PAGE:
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Childhood cancer incidence around Dounreay and Sellafield

Childhood leukaemia is rare, affecting approximately 500 children every year in the UK. There have been numerous studies and reports on the possible risks of childhood leukaemia in the vicinity of nuclear installations and there are acknowledged historical clusters of childhood leukaemia around both Sellafield and Dounreay nuclear sites. Recent reports of raised thyroid cancer incidence following reactor accidents in other countries have led to increased interest in the possible consequences of the 1957 Windscale fire. The Committee on Medical Aspects of Radiation in the Environment (COMARE) is publishing its 17th report, ‘Further consideration of the incidence of cancers around the nuclear installations at Sellafield and Dounreay’ – a comprehensive review of the incidence of leukaemia, non-Hodgkin lymphoma (NHL) and other cancers among young people around the Sellafield and Dounreay nuclear installations, updating its previous work. COMARE is a Department of Health Expert Committee providing independent advice to all government departments and agencies. read more

nuclear experts react to announcement on Hinkley Point

The board of the French energy firm EDF has approved the funding of a new nuclear plant at Hinkley Point in Somerset. These comments were issued following that decision but the UK government has subsequently decided to review the project with a decision expected in the autumn. read more

evidence to select committee on CBRN emergencies

In May 2016 the House of Commons Science and Technology Select Committee conducted an inquiry into Science in emergencies: chemical, biological, radiological or nuclear incidents. The Science Media Centre submitted written evidence and was also called to give oral evidence to the committee.

wildlife populations in the Chernobyl exclusion zone

The first large scale study of mammal populations in the 4,200 square kilometre human exclusion zone around Chernobyl has been completed by scientists. The zone was exposed to chronic radiation following the 1986 accident; nearly 30 years later, researchers have accurate data on the dual impacts on mammal populations of a radioactive environment and the exclusion of humans. read more

geological disposal of radioactive waste – meet the experts

Every society generating electricity through nuclear power shares the same issue of how to safely manage and permanently dispose of those wastes which remain highly radioactive over a long period of time. Over the past 30 years there has been significant research and analysis across the world on how best to approach and resolve this issue. A common consensus has emerged in science that geological disposal is the safest known way to manage these wastes but the issue remains controversial and recent local government decisions suggest that the public remain unconvinced by reassurances about safety. In the UK, an independent committee of experts, the Committee on Radioactive Waste Management (CoRWM), reviewed the evidence and options and recommended in 2006 that the UK adopt geological disposal. Successive Governments of all Parties have re-affirmed the policy, and a new White Paper was published last summer setting out a revised process for selecting a site for a geological disposal facility (GDF) based on the continuing principle of ‘volunteerism’ – ie a GDF cannot be imposed on a community, but that the community hosting a GDF must be a willing partner. read more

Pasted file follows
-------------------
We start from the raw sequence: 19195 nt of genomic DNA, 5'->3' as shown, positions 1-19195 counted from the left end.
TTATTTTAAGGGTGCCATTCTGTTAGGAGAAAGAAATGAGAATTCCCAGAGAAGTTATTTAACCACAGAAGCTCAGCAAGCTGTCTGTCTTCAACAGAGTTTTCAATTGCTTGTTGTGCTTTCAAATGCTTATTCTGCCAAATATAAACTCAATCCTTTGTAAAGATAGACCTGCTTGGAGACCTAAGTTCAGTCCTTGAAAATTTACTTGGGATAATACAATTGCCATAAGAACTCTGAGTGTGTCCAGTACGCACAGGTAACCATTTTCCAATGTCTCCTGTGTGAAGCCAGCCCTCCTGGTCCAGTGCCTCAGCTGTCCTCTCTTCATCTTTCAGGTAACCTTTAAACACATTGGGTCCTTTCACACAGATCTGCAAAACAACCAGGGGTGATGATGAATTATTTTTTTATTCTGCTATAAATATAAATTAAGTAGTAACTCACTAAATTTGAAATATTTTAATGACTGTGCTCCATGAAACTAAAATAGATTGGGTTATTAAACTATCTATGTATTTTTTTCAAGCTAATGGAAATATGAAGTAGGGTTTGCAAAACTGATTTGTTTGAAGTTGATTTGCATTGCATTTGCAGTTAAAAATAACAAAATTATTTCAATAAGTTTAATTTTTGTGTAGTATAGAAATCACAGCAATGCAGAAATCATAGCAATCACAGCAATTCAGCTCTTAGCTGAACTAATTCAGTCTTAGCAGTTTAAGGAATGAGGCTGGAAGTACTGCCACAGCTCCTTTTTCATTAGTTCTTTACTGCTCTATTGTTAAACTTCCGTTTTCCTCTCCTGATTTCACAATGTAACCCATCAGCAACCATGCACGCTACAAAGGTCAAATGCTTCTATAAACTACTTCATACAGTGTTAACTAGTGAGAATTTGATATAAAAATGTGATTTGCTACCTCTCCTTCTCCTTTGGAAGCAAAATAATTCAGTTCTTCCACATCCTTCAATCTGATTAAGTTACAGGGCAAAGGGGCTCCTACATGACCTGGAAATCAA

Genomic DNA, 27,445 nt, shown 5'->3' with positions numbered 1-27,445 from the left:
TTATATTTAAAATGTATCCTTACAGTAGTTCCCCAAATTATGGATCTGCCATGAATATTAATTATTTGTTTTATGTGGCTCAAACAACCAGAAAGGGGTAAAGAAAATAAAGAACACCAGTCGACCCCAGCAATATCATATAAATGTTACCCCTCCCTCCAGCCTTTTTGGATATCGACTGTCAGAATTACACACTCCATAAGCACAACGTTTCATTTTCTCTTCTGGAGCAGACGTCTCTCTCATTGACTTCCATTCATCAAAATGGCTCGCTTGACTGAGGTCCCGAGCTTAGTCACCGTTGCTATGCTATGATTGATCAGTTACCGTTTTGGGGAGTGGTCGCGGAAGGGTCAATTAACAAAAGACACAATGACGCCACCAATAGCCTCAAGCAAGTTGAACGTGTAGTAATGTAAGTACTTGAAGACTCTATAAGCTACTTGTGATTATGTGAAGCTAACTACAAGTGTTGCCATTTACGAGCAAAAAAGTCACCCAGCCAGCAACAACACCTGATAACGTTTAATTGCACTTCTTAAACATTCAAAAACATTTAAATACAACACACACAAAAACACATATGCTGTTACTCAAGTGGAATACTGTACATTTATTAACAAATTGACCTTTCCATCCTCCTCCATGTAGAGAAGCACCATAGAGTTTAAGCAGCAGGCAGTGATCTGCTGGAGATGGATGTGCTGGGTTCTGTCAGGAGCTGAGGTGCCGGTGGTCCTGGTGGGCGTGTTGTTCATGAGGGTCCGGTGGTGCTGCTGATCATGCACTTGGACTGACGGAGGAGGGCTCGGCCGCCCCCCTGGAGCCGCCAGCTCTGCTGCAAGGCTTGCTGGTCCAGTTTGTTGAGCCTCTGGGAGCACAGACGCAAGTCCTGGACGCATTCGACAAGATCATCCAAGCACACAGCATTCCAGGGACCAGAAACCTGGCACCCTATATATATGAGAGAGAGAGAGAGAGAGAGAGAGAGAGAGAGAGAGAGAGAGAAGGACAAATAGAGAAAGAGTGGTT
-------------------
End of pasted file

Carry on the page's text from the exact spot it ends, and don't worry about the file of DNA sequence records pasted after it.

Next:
radiotherapy – present and future

Polls show that the public do not recognise radiotherapy as a modern form of cancer therapy, and many would describe it as ‘frightening’. Yet radiotherapy is one of the most effective cancer treatments available, and a staggering array of new developments should allow radiotherapy to become increasingly personalised to individual cancer patients. Major advances, such as Intensity Modulated Radiotherapy (IMRT), proton therapy, Cyberknife technology and research combining radiotherapy with MRI imaging, viral therapy, and chemotherapy, promise to revolutionise radiotherapy in the future. read more

radiation dose from CT scans

The Committee on Medical Aspects of Radiation in the Environment (COMARE) published its report investigating the impact of the increased use of CT scans in the UK. read more

expert reaction to the WHO Fukushima health risk report

The World Health Organisation (WHO) released a report on health risks associated with the Fukushima Daiichi nuclear power plant (NPP) disaster in Japan, concluding that for the general population the predicted risks are low but estimated risk for specific cancers in certain subsets of the population in Fukushima Prefecture has increased. read more

expert reaction to two new studies into the consequences of Fukushima

Two studies in JAMA reported on the psychological status of workers at the Fukushima nuclear power plants in Japan several months after the earthquake and tsunami in March 2011, and the amount of internal radiation exposure among residents of a city north of the power plant that experienced a meltdown. read more

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